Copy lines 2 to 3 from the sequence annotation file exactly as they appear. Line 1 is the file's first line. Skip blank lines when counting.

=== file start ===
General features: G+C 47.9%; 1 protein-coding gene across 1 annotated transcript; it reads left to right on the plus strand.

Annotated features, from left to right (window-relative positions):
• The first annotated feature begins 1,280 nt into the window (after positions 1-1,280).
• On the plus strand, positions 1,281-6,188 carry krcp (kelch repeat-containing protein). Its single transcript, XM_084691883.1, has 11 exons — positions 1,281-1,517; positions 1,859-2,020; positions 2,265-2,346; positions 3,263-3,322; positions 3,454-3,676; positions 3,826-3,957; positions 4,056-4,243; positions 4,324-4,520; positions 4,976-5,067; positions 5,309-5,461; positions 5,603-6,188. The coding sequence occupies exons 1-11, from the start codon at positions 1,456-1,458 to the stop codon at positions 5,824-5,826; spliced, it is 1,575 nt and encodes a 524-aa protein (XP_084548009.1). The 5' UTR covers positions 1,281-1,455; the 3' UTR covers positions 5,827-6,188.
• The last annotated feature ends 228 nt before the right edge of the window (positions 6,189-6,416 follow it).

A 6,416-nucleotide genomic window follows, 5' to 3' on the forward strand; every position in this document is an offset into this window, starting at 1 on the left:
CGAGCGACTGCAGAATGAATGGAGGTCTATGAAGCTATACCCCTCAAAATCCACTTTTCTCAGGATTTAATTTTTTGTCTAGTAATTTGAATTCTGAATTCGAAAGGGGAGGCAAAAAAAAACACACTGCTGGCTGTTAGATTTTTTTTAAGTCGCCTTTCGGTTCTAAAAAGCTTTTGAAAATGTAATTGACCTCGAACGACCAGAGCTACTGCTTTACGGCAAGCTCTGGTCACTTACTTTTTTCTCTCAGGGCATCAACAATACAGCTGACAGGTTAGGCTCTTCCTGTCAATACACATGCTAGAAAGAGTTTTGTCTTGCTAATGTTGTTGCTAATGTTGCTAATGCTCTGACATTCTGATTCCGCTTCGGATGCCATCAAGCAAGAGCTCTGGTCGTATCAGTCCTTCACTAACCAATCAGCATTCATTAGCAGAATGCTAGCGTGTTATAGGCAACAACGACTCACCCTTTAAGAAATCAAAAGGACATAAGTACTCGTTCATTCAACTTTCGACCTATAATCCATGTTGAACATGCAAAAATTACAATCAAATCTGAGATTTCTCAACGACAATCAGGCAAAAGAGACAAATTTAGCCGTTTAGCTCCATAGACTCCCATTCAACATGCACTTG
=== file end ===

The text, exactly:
Annotated features, from left to right (window-relative positions):
• The first annotated feature begins 1,280 nt into the window (after positions 1-1,280).